30 September 2010

High School Ratings & NCLB

I plan on writing much more about the school system over the next year. My thoughts lately have been on the degree to which the elementary classroom is better suited to girls than boys, at least boys like my son. But while I ponder these issues in a stew in my brain, take a gander at some other school info that has been sitting in my inbox:

Here is a guy, who for fun, ranks Ohio public schools. For what its' worth:
(Click for larger view)
From the above graph, here are his numbers for CPS High Schools:
Walnut Hills: 114.8
Clark Montes: 105.9
SCPA : 100.8
RA Taft Tech: 99.0
West Side Mon: 97.7
Dater HS: 97.6
Schroeder Pad: 97.6
Withrow: 95.0
Western Hills: 90.2

Ohio Largest Districts Compared

Here is a PDF of the full report.

Also, here is an article from a few months ago about the possible changing of "No Child Left Behind":

...the past eight years should leave us wary of relying solely on isolated test results for high-stakes decision-making. She isn't against tests per se—or even tests being used as one element in a more comprehensive evaluation system. Schools have to have some way of judging performance...

...an astonishing 83 percent of charter schools were either no better or actually worse than traditional public schools serving similar populations. Indeed, the authors concluded that bad charter schools outnumber good ones by a ratio of roughly 2 to 1.

...The dirty dark secret of NCLB is that we may know how to identify the worst performing schools, but no one (yet) knows how to turn them around in any consistent and reliable way. And I mean no one. Not the Gates Foundation to date. Not most charter programs. No one.

... "The only guaranteed strategy [for improving schools] is to change the student population, replacing low-performing students with higher-performing students." And this is, in fact, what the rare success stories—like KIPP—typically do: skim off the best and most motivated students from disadvantaged neighborhoods....

...In the 1950s, smart women, except for truly determined trailblazers, had few professional options beyond teaching. Ditto for blacks and other minorities. If you had a particularly smart and ambitious daughter, people would say, "I bet she grows up to be a teacher!" While many things have happened to public schools over the last 50 years, one of the most important is that this low-cost captive labor pool of extremely talented men and women has evaporated completely—and along with it the respect that was once automatically accorded to those who entered the profession...

...trying to evaluate teachers solely on the basis of crude standardized tests is too reductive and will likely only alienate the kind of creative, dynamic people the profession hopes to attract in greater numbers. But the question remains: How do we lure more, talented people to the profession and give them—and the many superb teachers who already exist—the support and respect they deserve? For all its faults, if NCLB has done nothing else, it's helped to clarify this challenge.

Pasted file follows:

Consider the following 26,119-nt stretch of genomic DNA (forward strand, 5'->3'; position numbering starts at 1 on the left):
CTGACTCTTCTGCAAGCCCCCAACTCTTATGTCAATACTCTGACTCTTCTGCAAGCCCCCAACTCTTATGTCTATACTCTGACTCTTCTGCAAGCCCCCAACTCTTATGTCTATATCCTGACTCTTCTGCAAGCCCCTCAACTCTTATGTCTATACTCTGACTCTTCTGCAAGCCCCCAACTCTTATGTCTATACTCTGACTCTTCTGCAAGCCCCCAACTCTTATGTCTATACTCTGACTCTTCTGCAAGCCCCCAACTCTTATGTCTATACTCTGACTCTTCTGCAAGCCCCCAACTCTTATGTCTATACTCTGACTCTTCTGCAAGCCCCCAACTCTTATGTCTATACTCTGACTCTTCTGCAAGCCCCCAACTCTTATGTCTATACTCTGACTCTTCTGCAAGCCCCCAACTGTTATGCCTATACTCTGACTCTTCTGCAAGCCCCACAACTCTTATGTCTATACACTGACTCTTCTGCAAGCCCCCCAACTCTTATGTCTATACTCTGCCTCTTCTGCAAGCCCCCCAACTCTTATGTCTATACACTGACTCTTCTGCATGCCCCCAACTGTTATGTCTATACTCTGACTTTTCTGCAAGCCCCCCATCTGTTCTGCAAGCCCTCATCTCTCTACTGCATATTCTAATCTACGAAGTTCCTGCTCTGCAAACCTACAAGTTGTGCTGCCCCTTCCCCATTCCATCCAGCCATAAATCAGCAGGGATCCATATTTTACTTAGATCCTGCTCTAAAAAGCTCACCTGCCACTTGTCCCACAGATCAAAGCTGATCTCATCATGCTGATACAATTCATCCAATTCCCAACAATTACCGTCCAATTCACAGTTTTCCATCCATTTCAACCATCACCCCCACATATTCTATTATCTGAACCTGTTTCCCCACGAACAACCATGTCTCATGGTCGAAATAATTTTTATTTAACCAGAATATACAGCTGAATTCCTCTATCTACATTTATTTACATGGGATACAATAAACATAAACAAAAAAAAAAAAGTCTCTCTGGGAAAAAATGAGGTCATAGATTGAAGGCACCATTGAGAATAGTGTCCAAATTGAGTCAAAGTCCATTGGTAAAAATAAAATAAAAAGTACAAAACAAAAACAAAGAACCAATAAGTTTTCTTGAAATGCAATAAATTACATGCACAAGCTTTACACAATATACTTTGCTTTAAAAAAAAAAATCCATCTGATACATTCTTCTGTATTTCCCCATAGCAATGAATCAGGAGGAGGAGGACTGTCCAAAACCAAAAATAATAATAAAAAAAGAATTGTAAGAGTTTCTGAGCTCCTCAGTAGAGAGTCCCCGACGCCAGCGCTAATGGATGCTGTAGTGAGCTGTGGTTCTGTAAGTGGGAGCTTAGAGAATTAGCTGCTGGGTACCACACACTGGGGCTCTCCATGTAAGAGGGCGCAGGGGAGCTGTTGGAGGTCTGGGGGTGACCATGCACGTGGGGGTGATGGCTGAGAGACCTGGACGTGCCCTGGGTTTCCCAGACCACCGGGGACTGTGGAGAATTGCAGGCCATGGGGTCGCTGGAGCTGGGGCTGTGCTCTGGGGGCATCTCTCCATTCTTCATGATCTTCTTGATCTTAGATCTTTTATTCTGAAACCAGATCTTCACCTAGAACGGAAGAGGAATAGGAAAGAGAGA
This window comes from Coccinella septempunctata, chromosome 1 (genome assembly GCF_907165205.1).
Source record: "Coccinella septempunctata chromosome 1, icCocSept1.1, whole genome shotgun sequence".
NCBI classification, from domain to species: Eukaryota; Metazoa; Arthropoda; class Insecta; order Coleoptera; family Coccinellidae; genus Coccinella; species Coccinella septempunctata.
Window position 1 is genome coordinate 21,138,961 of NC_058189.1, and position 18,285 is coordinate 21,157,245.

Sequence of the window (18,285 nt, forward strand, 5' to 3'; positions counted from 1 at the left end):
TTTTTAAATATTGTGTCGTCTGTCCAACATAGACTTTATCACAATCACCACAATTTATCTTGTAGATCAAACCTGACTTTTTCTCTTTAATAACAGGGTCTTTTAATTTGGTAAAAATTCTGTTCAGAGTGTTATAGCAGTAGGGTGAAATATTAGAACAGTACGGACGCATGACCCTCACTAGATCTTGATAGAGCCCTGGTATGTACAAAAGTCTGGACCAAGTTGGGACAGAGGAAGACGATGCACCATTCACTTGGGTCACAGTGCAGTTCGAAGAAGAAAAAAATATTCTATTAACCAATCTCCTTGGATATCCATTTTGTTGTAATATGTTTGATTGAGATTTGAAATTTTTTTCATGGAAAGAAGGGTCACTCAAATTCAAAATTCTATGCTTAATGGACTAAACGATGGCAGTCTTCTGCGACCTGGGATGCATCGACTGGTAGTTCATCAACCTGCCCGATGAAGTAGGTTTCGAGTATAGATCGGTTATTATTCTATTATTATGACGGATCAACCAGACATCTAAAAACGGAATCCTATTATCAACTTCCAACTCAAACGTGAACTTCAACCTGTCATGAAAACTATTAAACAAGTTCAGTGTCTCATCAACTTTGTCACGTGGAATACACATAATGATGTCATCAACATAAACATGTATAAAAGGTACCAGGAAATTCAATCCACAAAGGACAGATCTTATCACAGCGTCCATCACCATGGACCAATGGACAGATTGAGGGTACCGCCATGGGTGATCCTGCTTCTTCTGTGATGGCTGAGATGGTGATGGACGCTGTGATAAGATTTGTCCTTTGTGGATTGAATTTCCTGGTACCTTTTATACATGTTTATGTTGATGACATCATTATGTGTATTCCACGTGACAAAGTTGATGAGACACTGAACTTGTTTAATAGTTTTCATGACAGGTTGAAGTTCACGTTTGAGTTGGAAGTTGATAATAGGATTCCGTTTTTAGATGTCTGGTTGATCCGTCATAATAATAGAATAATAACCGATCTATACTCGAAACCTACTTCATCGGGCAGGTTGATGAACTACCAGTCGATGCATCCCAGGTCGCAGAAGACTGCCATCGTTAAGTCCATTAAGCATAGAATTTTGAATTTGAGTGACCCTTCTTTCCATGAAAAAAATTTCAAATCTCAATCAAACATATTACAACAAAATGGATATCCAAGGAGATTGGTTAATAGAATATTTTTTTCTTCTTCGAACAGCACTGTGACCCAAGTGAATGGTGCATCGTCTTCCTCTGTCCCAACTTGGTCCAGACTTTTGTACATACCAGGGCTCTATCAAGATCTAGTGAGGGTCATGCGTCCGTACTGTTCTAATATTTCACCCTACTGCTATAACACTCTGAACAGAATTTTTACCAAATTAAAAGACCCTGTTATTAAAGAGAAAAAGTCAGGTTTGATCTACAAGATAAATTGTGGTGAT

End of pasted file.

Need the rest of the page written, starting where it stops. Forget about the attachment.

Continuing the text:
29 September 2010

Betts House Family Fun Saturday

This sounds like a lot of fun:
The Betts House will have a Family Fun Saturday on October 16 (12:30-5 pm). Blacksmith Marsha Meadows Nelson will be on hand demonstrating her trade and helping visitors make their own piece of metalwork to take home....

[Where: 416 Clark Street, Cincinnati, OH 45203]

28 September 2010

Best Tin Ceiling in OTR

During the tour of homes a week ago, we got a peek into the first floor storefront of a building on Vine Street, just north of 14th which has a fantastic metal ceiling:

Here is a picture from last year of the outside. When it was the Red Horse Saloon in the 80s, it had a flat drop ceiling covering the tin:
Because of the layout, this building will not have apartments or condos, but will be a fantastic, 3-story commercial retail space.

[Where: 1411 Vine Street, Cincinnati, OH 45202]

27 September 2010

St Peters Before and After

McMicken and Main, Old St Peter's:

St Peters:

25 September 2010

Finally Some Calm


As they say on the web: OMG! this weekend has been absolutely beautiful. The sky is that deep blue and the sun is still strong and warm, but the air just began turning slightly cool. In another month it will get all cold gray and rainy, but today...today everyone is out on the sidewalks, in the parks and just enjoying life. I love the way the light pours into our rooms on an evening like this.

Every window in our house is open and as the breeze passes through, it brings in all kinds of beautiful voices. Earlier, no one was playing a radio, so the only sounds are natural voices mixed with far-off sounds of trains and cars. The kids had an exhausting round of soccer today and are playing nicely with silly bandz and such, so their voices are blending in with those from outside.

Unfortunately now a preacher has shown up in Washington Park. He comes almost every Saturday. He is playing some crappy country Jesus music. Strange how he thinks that all the poor people need is some Jesus music and somehow they won't be poor or drunk anymore.